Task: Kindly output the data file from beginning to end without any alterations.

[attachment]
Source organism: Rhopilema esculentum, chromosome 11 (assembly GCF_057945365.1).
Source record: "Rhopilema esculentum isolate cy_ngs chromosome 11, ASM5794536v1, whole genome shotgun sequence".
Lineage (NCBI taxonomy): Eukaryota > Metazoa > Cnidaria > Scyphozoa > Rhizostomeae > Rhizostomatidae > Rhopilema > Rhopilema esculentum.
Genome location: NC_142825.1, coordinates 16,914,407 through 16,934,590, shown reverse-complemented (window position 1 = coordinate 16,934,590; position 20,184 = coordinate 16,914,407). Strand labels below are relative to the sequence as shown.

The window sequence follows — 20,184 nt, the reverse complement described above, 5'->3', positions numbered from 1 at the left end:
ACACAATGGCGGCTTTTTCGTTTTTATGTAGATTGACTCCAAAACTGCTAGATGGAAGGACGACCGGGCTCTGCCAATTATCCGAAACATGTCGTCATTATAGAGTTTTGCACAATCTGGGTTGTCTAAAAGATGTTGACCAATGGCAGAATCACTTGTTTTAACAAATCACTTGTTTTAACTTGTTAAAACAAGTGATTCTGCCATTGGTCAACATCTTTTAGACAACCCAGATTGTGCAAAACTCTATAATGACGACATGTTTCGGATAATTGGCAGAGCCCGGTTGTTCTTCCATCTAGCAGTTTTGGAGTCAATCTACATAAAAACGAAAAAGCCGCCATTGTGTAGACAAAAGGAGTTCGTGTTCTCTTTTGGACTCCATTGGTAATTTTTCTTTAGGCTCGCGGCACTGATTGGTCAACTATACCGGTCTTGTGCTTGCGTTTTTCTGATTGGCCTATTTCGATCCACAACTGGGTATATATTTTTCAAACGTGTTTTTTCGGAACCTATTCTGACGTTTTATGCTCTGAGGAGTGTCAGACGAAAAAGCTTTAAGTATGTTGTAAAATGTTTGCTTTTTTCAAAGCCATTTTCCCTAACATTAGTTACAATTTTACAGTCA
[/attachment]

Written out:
Source organism: Rhopilema esculentum, chromosome 11 (assembly GCF_057945365.1).
Source record: "Rhopilema esculentum isolate cy_ngs chromosome 11, ASM5794536v1, whole genome shotgun sequence".
Lineage (NCBI taxonomy): Eukaryota > Metazoa > Cnidaria > Scyphozoa > Rhizostomeae > Rhizostomatidae > Rhopilema > Rhopilema esculentum.
Genome location: NC_142825.1, coordinates 16,914,407 through 16,934,590, shown reverse-complemented (window position 1 = coordinate 16,934,590; position 20,184 = coordinate 16,914,407). Strand labels below are relative to the sequence as shown.

The window sequence follows — 20,184 nt, the reverse complement described above, 5'->3', positions numbered from 1 at the left end:
ACACAATGGCGGCTTTTTCGTTTTTATGTAGATTGACTCCAAAACTGCTAGATGGAAGGACGACCGGGCTCTGCCAATTATCCGAAACATGTCGTCATTATAGAGTTTTGCACAATCTGGGTTGTCTAAAAGATGTTGACCAATGGCAGAATCACTTGTTTTAACAAATCACTTGTTTTAACTTGTTAAAACAAGTGATTCTGCCATTGGTCAACATCTTTTAGACAACCCAGATTGTGCAAAACTCTATAATGACGACATGTTTCGGATAATTGGCAGAGCCCGGTTGTTCTTCCATCTAGCAGTTTTGGAGTCAATCTACATAAAAACGAAAAAGCCGCCATTGTGTAGACAAAAGGAGTTCGTGTTCTCTTTTGGACTCCATTGGTAATTTTTCTTTAGGCTCGCGGCACTGATTGGTCAACTATACCGGTCTTGTGCTTGCGTTTTTCTGATTGGCCTATTTCGATCCACAACTGGGTATATATTTTTCAAACGTGTTTTTTCGGAACCTATTCTGACGTTTTATGCTCTGAGGAGTGTCAGACGAAAAAGCTTTAAGTATGTTGTAAAATGTTTGCTTTTTTCAAAGCCATTTTCCCTAACATTAGTTACAATTTTACAGTCA